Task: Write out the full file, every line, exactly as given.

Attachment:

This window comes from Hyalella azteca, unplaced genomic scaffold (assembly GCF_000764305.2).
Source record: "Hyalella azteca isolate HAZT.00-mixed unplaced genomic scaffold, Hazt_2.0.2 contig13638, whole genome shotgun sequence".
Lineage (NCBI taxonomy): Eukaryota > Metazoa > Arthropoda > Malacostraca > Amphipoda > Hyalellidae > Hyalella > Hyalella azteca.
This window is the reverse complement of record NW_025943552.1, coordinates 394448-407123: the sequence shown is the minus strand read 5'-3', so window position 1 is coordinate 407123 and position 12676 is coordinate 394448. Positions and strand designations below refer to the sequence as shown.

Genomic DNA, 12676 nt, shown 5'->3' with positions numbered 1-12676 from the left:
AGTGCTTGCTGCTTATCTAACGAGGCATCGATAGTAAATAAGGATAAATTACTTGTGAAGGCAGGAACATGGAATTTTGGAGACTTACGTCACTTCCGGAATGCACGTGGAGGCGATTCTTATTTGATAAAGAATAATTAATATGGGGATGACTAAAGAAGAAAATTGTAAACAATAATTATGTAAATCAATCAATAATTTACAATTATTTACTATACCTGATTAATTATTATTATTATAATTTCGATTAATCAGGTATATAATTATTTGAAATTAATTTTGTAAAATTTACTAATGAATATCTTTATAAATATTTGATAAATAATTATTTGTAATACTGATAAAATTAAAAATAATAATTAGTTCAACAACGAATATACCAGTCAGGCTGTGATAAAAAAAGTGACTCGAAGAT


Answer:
This window comes from Hyalella azteca, unplaced genomic scaffold (assembly GCF_000764305.2).
Source record: "Hyalella azteca isolate HAZT.00-mixed unplaced genomic scaffold, Hazt_2.0.2 contig13638, whole genome shotgun sequence".
Lineage (NCBI taxonomy): Eukaryota > Metazoa > Arthropoda > Malacostraca > Amphipoda > Hyalellidae > Hyalella > Hyalella azteca.
This window is the reverse complement of record NW_025943552.1, coordinates 394448-407123: the sequence shown is the minus strand read 5'-3', so window position 1 is coordinate 407123 and position 12676 is coordinate 394448. Positions and strand designations below refer to the sequence as shown.

Genomic DNA, 12676 nt, shown 5'->3' with positions numbered 1-12676 from the left:
AGTGCTTGCTGCTTATCTAACGAGGCATCGATAGTAAATAAGGATAAATTACTTGTGAAGGCAGGAACATGGAATTTTGGAGACTTACGTCACTTCCGGAATGCACGTGGAGGCGATTCTTATTTGATAAAGAATAATTAATATGGGGATGACTAAAGAAGAAAATTGTAAACAATAATTATGTAAATCAATCAATAATTTACAATTATTTACTATACCTGATTAATTATTATTATTATAATTTCGATTAATCAGGTATATAATTATTTGAAATTAATTTTGTAAAATTTACTAATGAATATCTTTATAAATATTTGATAAATAATTATTTGTAATACTGATAAAATTAAAAATAATAATTAGTTCAACAACGAATATACCAGTCAGGCTGTGATAAAAAAAGTGACTCGAAGAT